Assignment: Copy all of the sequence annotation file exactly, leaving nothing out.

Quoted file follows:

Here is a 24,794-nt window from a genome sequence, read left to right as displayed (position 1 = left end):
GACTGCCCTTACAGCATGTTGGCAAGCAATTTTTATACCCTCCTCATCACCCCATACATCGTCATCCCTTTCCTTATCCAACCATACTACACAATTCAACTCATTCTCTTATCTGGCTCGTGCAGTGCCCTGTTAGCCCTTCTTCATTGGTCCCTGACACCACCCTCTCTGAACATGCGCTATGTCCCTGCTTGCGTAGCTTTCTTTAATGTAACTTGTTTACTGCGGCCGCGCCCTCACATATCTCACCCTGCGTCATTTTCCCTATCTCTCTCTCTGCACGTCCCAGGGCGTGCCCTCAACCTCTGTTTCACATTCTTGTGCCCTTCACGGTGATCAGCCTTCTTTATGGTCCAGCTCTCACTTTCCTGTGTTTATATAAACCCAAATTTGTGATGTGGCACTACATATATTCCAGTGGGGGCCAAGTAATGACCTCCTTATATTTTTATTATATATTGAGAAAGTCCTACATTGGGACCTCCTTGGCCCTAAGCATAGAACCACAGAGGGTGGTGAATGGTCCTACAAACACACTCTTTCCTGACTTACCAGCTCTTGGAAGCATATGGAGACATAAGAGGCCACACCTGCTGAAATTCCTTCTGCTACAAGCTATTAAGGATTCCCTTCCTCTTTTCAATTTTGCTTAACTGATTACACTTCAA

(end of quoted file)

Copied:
Here is a 24,794-nt window from a genome sequence, read left to right as displayed (position 1 = left end):
GACTGCCCTTACAGCATGTTGGCAAGCAATTTTTATACCCTCCTCATCACCCCATACATCGTCATCCCTTTCCTTATCCAACCATACTACACAATTCAACTCATTCTCTTATCTGGCTCGTGCAGTGCCCTGTTAGCCCTTCTTCATTGGTCCCTGACACCACCCTCTCTGAACATGCGCTATGTCCCTGCTTGCGTAGCTTTCTTTAATGTAACTTGTTTACTGCGGCCGCGCCCTCACATATCTCACCCTGCGTCATTTTCCCTATCTCTCTCTCTGCACGTCCCAGGGCGTGCCCTCAACCTCTGTTTCACATTCTTGTGCCCTTCACGGTGATCAGCCTTCTTTATGGTCCAGCTCTCACTTTCCTGTGTTTATATAAACCCAAATTTGTGATGTGGCACTACATATATTCCAGTGGGGGCCAAGTAATGACCTCCTTATATTTTTATTATATATTGAGAAAGTCCTACATTGGGACCTCCTTGGCCCTAAGCATAGAACCACAGAGGGTGGTGAATGGTCCTACAAACACACTCTTTCCTGACTTACCAGCTCTTGGAAGCATATGGAGACATAAGAGGCCACACCTGCTGAAATTCCTTCTGCTACAAGCTATTAAGGATTCCCTTCCTCTTTTCAATTTTGCTTAACTGATTACACTTCAA